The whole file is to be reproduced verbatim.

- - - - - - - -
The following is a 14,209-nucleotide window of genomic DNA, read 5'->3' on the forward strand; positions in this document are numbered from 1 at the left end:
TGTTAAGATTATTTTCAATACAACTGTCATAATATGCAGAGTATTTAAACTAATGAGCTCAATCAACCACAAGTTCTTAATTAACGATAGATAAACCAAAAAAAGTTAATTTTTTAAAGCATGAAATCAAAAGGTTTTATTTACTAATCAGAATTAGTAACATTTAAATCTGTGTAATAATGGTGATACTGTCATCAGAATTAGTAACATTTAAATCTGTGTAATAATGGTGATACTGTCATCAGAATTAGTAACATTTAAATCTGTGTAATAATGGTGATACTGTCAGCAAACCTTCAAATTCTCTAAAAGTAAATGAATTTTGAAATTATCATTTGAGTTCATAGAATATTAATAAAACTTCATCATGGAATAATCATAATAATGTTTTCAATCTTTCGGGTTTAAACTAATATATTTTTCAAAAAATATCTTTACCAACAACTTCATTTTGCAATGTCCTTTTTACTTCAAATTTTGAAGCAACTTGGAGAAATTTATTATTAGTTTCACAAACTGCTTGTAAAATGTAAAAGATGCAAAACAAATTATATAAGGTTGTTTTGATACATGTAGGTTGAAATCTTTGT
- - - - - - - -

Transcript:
The following is a 14,209-nucleotide window of genomic DNA, read 5'->3' on the forward strand; positions in this document are numbered from 1 at the left end:
TGTTAAGATTATTTTCAATACAACTGTCATAATATGCAGAGTATTTAAACTAATGAGCTCAATCAACCACAAGTTCTTAATTAACGATAGATAAACCAAAAAAAGTTAATTTTTTAAAGCATGAAATCAAAAGGTTTTATTTACTAATCAGAATTAGTAACATTTAAATCTGTGTAATAATGGTGATACTGTCATCAGAATTAGTAACATTTAAATCTGTGTAATAATGGTGATACTGTCATCAGAATTAGTAACATTTAAATCTGTGTAATAATGGTGATACTGTCAGCAAACCTTCAAATTCTCTAAAAGTAAATGAATTTTGAAATTATCATTTGAGTTCATAGAATATTAATAAAACTTCATCATGGAATAATCATAATAATGTTTTCAATCTTTCGGGTTTAAACTAATATATTTTTCAAAAAATATCTTTACCAACAACTTCATTTTGCAATGTCCTTTTTACTTCAAATTTTGAAGCAACTTGGAGAAATTTATTATTAGTTTCACAAACTGCTTGTAAAATGTAAAAGATGCAAAACAAATTATATAAGGTTGTTTTGATACATGTAGGTTGAAATCTTTGT